Roadster Wheel

Detail from the wheel of a VW Beetle parked in an iron smith’s yard in Oracle, Arizona. This was taken in 2008 when Automattic visited there and I have quite a few other photos from that visit to show you, if I ever get around to working on them that is!

This was taken with my ancient Canon 20D. I’m half thinking of replacing my now-ageing Canon 40D (the shutter button misfires, it’s not as responsive as it once was, the body is creaking a bit) so I took a quick look at Ebay to see how much a Canon 7D body would cost. Ouch.
Other than the camera body my Sigma 18-200 lens has seen better days too. I had this lens back when I took this photo and it’s the main lens I keep on my camera. It shows too. The zoom extends if the lens is held upside down, bits of shiny plastic have rubbed off, there’s dirt stuck between the rings. Some would say it has character! I say I want a new lens!

Best start saving.

Aperture ƒ/7.1
Camera Canon EOS 20D
Focal length 10mm
ISO 100
Shutter speed 1/125s

The Historic C.O.D Ranch

The Historic COD Ranch

The Historic C.O.D Ranch outside Oracle in Arizona where Automattic held a meetup in January 2008. Winter in the desert is mostly pleasant, during the day. At night it was freezing!

Aperture ƒ/9
Camera Canon EOS 20D
Focal length 22mm
ISO 100
Shutter speed 1/125s

Tall trees in Oracle

Tall trees in Oracle

These tall evergreens planted in front of a set of small houses in Oracle were almost gone before I saw them. The scene looked bizarre. Tall trees, tiny houses. I wonder who lives in them?

Here it is on Google Maps. Try the Street View, you’ll see two cars pulled up in front of the same house as in my photo. Spooky.

Aperture ƒ/6.3
Camera Canon EOS 20D
Focal length 10mm
ISO 100
Shutter speed 1/100s

Biosphere 2 Lung

Biosphere 2 Lung

As Biosphere 2 is a self contained and airtight structure the air inside would expand and contract on warm and cold days which could cause the building to explode or implode!

Two lungs were built to cope with this effect. One of them is pictured above. As the air in the building warmed up the black lung would expand and the roof of this room lowered. When we were there they opened an outside door to ventilate the room and the roof slowly fell. It was quite a sight to see and the draught out the door was enough to make it hard to be heard over the whine.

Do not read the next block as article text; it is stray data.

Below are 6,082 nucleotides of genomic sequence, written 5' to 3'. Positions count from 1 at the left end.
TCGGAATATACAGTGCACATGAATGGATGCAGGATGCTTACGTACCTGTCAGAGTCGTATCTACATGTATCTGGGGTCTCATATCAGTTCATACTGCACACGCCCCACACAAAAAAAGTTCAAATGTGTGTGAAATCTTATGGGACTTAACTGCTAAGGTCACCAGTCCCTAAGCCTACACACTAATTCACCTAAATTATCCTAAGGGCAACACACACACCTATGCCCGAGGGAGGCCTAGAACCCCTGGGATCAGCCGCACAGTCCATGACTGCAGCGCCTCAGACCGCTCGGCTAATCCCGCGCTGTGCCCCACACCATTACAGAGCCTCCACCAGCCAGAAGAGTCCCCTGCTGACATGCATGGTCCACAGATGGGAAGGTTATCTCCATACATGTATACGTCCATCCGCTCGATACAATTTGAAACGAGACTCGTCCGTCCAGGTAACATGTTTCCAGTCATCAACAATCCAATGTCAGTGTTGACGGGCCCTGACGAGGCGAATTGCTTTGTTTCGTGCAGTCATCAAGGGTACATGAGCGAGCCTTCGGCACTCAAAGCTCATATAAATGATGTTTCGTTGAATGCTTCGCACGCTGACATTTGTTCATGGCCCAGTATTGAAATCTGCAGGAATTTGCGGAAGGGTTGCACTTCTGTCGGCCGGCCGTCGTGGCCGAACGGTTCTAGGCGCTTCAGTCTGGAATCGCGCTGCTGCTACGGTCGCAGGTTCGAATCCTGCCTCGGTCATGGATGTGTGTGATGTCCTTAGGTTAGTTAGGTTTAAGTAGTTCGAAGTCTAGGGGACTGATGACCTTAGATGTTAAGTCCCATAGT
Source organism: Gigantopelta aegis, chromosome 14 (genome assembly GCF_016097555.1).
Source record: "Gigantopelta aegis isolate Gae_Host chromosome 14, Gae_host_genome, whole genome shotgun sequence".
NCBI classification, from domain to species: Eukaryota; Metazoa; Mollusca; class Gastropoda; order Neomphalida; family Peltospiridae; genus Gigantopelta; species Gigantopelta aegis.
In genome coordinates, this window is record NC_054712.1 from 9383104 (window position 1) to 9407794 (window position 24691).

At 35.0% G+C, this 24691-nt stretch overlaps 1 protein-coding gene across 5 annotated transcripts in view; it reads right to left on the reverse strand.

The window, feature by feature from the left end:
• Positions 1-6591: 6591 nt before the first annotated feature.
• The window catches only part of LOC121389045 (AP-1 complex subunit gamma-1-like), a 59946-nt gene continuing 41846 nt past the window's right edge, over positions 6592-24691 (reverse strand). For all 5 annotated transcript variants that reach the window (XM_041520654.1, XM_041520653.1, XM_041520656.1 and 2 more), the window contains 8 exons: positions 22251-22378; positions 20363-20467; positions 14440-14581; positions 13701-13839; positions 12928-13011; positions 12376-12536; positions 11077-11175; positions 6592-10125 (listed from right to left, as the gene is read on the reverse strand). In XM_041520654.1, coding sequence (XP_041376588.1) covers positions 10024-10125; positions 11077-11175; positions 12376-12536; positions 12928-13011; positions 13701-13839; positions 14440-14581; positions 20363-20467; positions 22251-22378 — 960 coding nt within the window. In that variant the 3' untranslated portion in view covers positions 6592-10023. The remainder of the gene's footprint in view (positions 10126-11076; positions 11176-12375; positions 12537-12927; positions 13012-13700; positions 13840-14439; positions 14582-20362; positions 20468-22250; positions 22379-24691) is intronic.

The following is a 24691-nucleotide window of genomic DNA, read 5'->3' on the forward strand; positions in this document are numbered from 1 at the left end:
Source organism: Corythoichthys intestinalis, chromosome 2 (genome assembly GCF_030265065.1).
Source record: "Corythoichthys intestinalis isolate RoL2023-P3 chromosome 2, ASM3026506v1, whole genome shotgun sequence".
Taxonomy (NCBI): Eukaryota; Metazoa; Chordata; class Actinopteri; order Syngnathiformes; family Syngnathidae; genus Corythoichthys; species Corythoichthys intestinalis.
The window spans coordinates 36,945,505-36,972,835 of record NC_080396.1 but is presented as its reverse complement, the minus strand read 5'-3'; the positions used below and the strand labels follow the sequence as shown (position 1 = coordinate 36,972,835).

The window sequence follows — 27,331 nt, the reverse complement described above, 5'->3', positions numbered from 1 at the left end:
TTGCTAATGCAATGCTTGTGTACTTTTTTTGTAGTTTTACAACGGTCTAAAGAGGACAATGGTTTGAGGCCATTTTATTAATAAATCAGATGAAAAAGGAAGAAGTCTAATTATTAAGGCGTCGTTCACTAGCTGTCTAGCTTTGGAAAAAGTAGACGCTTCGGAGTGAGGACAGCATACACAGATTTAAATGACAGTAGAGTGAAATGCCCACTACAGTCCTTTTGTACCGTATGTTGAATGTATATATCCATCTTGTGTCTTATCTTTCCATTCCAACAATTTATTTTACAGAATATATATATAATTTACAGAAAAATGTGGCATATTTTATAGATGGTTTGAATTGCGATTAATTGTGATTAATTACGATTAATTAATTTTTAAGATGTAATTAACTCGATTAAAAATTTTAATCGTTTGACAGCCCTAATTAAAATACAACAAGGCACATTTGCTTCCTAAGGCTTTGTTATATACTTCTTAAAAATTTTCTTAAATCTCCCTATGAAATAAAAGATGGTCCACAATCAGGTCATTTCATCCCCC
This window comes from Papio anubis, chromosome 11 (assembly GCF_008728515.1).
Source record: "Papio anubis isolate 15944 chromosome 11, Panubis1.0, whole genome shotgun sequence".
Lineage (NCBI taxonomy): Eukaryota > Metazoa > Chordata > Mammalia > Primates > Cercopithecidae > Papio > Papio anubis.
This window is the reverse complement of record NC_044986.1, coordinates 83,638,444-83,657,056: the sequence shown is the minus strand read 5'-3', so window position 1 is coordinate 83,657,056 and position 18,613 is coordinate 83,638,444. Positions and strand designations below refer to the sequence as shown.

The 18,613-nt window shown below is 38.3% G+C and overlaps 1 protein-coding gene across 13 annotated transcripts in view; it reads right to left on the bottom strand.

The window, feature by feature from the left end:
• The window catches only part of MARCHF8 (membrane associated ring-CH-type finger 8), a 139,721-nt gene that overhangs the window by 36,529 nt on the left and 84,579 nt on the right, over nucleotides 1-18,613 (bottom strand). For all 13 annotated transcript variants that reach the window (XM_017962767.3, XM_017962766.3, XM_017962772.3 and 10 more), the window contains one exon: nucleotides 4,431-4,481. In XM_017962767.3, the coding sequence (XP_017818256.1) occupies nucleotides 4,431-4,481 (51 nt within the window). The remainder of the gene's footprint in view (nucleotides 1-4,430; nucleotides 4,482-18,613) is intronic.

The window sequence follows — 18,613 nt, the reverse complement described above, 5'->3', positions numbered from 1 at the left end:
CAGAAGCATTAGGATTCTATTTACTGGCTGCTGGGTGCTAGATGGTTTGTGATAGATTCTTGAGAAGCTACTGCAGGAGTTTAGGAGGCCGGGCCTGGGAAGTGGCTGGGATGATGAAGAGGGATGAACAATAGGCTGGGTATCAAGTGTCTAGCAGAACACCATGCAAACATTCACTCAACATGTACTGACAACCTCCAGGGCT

More on the Biosphere 2 lungs here and here.

Biosphere 2 needed something like a bellows, a lung!
Biosphere 2 would heat up like a greenhouse and cool during the night and during cold, cloudy days. The expansion and contraction would subject the rigid steel and glass structure to enormous pressures as the air inside expanded and contracted. On a hot day, pressure would push out. On a really cold day, Biosphere 2 might implode.

Bill Dempster, Director of Engineering Systems, had an inspired solution, and in time Biosphere 2 got a pair of lungs, or “variable expansion chambers”. The two lungs took the form of graceful hemispheric white domes which protected the liner from wear and tear of the Sun. Both domes, 150 feet away from Biosphere 2 had underground air tunnels connecting them to the main structure. Inside each tank and connected to each tunnel, a gargantuan synthetic rubber membrane with a circular metal top moved freely up and down on a cushion of air.
As air inside Biosphere 2 expanded from the Sun’s heat, it flowed through the tunnels and into the lung, raising its top. As air cooled, the lungs deflated.

Aperture ƒ/3.5
Camera Canon EOS 20D
Focal length 10mm
ISO 1600
Shutter speed 1/25s

Biosphere 2

Biosphere 2 lies in the dusty hot desert in Arizona. It was originally designed as a self contained “world” where scientists stayed for an extended period of time. After going through the tour, there’s no way I’d volunteer to spend my time inside. It must have been very difficult being cooped up in one building. The Wikipedia page on the project has a lot more detail about what went on there.

Anyway, the building is very striking to look at, especially as the day was fine and interesting clouds added to the scene.

Aperture ƒ/8
Camera Canon EOS 20D
Focal length 10mm
ISO 100
Shutter speed 1/200s

Margi, of Ladywolf Glass

Margi

Margi is an artist and business woman living in Oracle, Arizona in the US. She makes beautiful handmade jewelry and glass beads from this small building near an iron smith in the town. I bought a few items for my wife and she loves them.

If you’re near Oracle, call in and say hi. She’s busy but is lovely to chat with and will gladly sell you beautiful jewelry!

Aperture ƒ/7.1
Camera Canon EOS 20D
Focal length 10mm
ISO 400
Shutter speed 1/160s